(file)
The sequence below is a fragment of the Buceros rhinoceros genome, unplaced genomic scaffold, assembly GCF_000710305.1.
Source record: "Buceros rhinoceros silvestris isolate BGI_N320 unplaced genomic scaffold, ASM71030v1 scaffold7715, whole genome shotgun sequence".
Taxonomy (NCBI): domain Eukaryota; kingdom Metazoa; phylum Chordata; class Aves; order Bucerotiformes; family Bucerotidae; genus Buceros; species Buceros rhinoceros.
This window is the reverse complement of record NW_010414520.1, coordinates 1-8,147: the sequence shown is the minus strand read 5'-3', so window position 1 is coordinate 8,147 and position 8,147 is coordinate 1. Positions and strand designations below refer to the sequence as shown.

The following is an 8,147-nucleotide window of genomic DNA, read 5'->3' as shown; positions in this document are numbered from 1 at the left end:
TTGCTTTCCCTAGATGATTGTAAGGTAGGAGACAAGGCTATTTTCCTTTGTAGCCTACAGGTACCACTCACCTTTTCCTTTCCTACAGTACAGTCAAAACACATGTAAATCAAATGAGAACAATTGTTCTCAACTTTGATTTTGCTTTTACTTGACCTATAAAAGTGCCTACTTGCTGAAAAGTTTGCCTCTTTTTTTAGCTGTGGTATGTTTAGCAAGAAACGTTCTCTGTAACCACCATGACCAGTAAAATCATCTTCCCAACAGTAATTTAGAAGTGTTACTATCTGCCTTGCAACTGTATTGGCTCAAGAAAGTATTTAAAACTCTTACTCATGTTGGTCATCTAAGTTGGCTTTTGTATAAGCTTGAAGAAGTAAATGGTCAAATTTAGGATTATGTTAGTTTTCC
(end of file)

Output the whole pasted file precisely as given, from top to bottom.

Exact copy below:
The sequence below is a fragment of the Buceros rhinoceros genome, unplaced genomic scaffold, assembly GCF_000710305.1.
Source record: "Buceros rhinoceros silvestris isolate BGI_N320 unplaced genomic scaffold, ASM71030v1 scaffold7715, whole genome shotgun sequence".
Taxonomy (NCBI): domain Eukaryota; kingdom Metazoa; phylum Chordata; class Aves; order Bucerotiformes; family Bucerotidae; genus Buceros; species Buceros rhinoceros.
This window is the reverse complement of record NW_010414520.1, coordinates 1-8,147: the sequence shown is the minus strand read 5'-3', so window position 1 is coordinate 8,147 and position 8,147 is coordinate 1. Positions and strand designations below refer to the sequence as shown.

The following is an 8,147-nucleotide window of genomic DNA, read 5'->3' as shown; positions in this document are numbered from 1 at the left end:
TTGCTTTCCCTAGATGATTGTAAGGTAGGAGACAAGGCTATTTTCCTTTGTAGCCTACAGGTACCACTCACCTTTTCCTTTCCTACAGTACAGTCAAAACACATGTAAATCAAATGAGAACAATTGTTCTCAACTTTGATTTTGCTTTTACTTGACCTATAAAAGTGCCTACTTGCTGAAAAGTTTGCCTCTTTTTTTAGCTGTGGTATGTTTAGCAAGAAACGTTCTCTGTAACCACCATGACCAGTAAAATCATCTTCCCAACAGTAATTTAGAAGTGTTACTATCTGCCTTGCAACTGTATTGGCTCAAGAAAGTATTTAAAACTCTTACTCATGTTGGTCATCTAAGTTGGCTTTTGTATAAGCTTGAAGAAGTAAATGGTCAAATTTAGGATTATGTTAGTTTTCC